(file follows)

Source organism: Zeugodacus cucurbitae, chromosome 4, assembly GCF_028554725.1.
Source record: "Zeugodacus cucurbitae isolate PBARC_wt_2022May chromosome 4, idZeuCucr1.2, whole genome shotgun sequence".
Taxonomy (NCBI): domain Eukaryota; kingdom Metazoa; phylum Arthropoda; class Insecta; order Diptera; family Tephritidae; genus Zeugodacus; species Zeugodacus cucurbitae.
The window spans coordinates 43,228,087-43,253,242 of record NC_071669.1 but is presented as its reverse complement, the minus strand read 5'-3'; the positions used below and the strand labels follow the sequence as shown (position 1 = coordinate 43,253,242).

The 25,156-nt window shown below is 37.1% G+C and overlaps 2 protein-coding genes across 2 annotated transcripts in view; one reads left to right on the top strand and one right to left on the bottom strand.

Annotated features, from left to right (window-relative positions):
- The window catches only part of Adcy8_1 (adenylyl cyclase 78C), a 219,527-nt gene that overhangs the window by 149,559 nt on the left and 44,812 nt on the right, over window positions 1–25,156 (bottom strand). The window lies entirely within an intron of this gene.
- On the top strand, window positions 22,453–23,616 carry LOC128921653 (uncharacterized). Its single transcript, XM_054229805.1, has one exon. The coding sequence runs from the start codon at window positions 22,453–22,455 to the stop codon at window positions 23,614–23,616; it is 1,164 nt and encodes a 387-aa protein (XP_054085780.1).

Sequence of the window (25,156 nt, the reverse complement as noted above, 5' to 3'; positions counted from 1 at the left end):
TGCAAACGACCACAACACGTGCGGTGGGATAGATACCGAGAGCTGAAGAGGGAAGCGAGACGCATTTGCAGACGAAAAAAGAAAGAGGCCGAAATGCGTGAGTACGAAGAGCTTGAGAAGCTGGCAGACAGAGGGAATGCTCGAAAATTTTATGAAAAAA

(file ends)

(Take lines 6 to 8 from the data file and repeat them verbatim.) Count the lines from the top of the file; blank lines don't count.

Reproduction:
Annotated features, from left to right (window-relative positions):
- The window catches only part of Adcy8_1 (adenylyl cyclase 78C), a 219,527-nt gene that overhangs the window by 149,559 nt on the left and 44,812 nt on the right, over window positions 1–25,156 (bottom strand). The window lies entirely within an intron of this gene.
- On the top strand, window positions 22,453–23,616 carry LOC128921653 (uncharacterized). Its single transcript, XM_054229805.1, has one exon. The coding sequence runs from the start codon at window positions 22,453–22,455 to the stop codon at window positions 23,614–23,616; it is 1,164 nt and encodes a 387-aa protein (XP_054085780.1).